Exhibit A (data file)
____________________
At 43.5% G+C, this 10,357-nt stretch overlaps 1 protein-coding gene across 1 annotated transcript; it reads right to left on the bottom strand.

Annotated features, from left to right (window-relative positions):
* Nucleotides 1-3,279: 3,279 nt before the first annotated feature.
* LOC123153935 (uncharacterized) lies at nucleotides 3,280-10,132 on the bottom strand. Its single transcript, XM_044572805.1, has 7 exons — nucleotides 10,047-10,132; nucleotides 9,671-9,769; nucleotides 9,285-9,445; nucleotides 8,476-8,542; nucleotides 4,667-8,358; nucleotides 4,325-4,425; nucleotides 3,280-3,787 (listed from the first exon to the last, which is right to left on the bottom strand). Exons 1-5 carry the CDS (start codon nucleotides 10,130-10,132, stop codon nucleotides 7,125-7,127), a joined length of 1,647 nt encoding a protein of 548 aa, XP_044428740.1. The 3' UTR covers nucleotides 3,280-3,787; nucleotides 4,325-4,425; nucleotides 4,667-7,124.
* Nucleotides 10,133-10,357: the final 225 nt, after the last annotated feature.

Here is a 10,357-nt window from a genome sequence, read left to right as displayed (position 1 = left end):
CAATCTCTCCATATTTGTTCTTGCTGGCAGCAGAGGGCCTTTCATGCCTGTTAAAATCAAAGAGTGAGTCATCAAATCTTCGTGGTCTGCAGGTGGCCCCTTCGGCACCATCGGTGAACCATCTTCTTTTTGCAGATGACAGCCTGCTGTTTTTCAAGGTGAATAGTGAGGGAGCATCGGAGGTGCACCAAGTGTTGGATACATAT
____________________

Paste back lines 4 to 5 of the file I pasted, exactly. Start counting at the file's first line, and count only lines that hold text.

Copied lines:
* LOC123153935 (uncharacterized) lies at nucleotides 3,280-10,132 on the bottom strand. Its single transcript, XM_044572805.1, has 7 exons — nucleotides 10,047-10,132; nucleotides 9,671-9,769; nucleotides 9,285-9,445; nucleotides 8,476-8,542; nucleotides 4,667-8,358; nucleotides 4,325-4,425; nucleotides 3,280-3,787 (listed from the first exon to the last, which is right to left on the bottom strand). Exons 1-5 carry the CDS (start codon nucleotides 10,130-10,132, stop codon nucleotides 7,125-7,127), a joined length of 1,647 nt encoding a protein of 548 aa, XP_044428740.1. The 3' UTR covers nucleotides 3,280-3,787; nucleotides 4,325-4,425; nucleotides 4,667-7,124.
* Nucleotides 10,133-10,357: the final 225 nt, after the last annotated feature.